9 Steps to the Adjustment of Status Process in the United States
Perhaps you have come to the United States on a legal temporary visa, like a student visa, and would like to stay in the country by obtaining a green card. You may not be sure if this is possible or, if it is, what steps are necessary to get things going. The good news is that through the adjustment of status process, you may be able to stay in the United States while you begin the application process to become a lawful permanent resident.
Many people from all over the globe and around the world dream of coming to the United States to live and meet their full potential in America. Sometimes, a visit on a temporary visa is only meant to be a limited stay within the country, but then it becomes a desire not to have to leave. Getting a green card can be a challenging process, but it is not impossible. To lessen the stress and get a better understanding of what to do, the Atlanta immigration attorneys at Shirazi Immigration Law Inc. are here to help.
How Does the Adjustment of Status Process Work?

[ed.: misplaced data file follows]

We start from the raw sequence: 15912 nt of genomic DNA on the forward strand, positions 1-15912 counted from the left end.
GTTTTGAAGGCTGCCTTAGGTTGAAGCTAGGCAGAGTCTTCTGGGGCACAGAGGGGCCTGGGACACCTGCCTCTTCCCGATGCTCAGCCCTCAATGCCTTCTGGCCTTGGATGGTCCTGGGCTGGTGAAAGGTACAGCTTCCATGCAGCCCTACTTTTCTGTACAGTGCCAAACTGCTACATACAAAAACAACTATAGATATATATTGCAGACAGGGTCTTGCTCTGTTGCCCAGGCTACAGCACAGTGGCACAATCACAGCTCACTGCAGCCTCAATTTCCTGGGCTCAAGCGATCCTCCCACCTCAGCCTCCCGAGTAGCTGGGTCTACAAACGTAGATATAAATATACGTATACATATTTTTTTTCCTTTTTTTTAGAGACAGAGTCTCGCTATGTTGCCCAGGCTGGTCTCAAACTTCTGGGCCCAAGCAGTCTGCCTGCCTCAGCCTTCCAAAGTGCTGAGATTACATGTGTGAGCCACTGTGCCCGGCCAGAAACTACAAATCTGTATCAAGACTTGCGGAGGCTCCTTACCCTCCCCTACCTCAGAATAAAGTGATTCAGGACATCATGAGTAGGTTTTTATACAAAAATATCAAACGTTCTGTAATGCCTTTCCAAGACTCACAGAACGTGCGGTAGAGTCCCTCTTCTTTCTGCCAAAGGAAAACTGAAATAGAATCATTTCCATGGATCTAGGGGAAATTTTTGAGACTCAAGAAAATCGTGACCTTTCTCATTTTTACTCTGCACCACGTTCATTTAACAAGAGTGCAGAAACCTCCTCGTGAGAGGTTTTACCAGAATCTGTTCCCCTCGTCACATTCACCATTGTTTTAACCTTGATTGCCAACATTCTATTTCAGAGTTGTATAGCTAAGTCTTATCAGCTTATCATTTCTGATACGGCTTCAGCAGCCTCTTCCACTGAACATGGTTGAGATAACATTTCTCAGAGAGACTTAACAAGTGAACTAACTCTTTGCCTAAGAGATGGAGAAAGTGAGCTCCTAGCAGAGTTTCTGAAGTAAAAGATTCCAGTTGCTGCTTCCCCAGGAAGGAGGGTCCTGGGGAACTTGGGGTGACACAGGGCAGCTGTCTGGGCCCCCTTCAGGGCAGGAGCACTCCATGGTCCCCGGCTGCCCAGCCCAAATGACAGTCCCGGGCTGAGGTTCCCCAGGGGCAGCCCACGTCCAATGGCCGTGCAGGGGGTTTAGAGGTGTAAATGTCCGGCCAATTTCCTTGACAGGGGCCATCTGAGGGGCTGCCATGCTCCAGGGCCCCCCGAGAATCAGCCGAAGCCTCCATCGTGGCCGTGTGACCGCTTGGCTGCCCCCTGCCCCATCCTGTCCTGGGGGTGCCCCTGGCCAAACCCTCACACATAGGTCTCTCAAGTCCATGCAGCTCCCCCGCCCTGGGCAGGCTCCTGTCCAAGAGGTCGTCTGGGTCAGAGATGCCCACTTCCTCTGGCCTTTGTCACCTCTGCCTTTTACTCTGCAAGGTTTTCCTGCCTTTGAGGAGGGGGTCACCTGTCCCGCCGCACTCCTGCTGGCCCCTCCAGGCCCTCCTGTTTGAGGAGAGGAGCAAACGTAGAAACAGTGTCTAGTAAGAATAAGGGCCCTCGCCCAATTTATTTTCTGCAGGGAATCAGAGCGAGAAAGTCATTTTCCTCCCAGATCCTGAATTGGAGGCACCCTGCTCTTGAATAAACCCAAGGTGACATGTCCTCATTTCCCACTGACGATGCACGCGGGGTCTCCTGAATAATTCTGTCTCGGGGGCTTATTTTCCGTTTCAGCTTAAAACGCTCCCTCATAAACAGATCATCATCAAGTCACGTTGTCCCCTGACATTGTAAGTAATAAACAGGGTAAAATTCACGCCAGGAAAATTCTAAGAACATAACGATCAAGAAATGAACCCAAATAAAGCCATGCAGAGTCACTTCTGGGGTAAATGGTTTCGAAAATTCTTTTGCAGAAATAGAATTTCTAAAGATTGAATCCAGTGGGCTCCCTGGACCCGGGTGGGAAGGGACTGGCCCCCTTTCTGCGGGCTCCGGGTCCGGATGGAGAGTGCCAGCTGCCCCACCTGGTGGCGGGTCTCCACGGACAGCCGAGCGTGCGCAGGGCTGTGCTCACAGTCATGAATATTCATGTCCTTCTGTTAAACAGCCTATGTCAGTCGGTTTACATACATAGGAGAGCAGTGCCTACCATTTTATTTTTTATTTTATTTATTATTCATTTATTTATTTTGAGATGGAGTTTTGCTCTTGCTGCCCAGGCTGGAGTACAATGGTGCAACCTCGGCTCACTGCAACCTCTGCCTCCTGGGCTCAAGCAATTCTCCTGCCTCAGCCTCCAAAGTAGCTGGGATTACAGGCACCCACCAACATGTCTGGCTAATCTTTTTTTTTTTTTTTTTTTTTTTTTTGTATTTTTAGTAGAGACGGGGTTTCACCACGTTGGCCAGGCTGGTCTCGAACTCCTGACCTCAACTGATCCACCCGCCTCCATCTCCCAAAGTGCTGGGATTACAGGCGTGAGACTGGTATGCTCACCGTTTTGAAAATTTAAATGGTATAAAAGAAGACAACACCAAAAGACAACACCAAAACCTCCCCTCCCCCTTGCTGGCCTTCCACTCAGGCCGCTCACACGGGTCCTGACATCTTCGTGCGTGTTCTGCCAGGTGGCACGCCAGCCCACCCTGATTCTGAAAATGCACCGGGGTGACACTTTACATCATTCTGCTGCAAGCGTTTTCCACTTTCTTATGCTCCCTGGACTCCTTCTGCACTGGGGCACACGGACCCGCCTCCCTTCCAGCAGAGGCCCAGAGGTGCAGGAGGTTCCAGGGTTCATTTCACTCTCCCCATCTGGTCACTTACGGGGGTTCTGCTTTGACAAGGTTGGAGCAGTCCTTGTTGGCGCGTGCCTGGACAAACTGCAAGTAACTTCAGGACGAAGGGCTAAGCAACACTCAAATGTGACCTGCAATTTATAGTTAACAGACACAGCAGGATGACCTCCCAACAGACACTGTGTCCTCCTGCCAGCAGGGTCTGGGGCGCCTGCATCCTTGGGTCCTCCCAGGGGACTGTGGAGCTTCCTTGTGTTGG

It may be possible for you to get your green card while you are in the United States, staying on some type of temporary visa. Here are the nine steps that you will need to take to get the adjustment of status process started.
- Before you begin, check the status of your green card eligibility.
- You’ll need a sponsor, and that individual will have to choose the right form to file on your behalf. For example, an employment-based application will need the I-140 form.
- Then it is time to wait. The USCIS may take many months or over a year to grant your petition.
- If you are an immediate family member, then you will not have to wait for your green card application to continue forward. Others, though, will have to keep up to date on when their application can proceed by following the Visa Bulletin issued by the U.S. Department of State. For individuals that have to wait, be prepared that it could take several years.
- File an adjustment of status application when your visa time comes about.
- Then the USCIS will send you a date, time, and place to schedule your biometric appointment.
- Depending on the results of your background check and the information on your adjustment of status application, an in-person interview may or may not be mandatory.
- You will either schedule a follow-up interview or be required to provide additional information to USCIS.
- Waiting time again. You will have, on average, 90 days to see if your application was granted or denied. If it is granted, then at this point, you can expect to get an approval notice and then, lastly, your green card.
Speak to a Georgia Immigration Attorney Today
If obtaining a green card while you are still staying in the United States is your goal, then call an Atlanta, GA, immigration attorney for assistance.
For a consultation to discuss your needs and case, please call Shirazi Immigration Law Inc. today at 404-523-3611.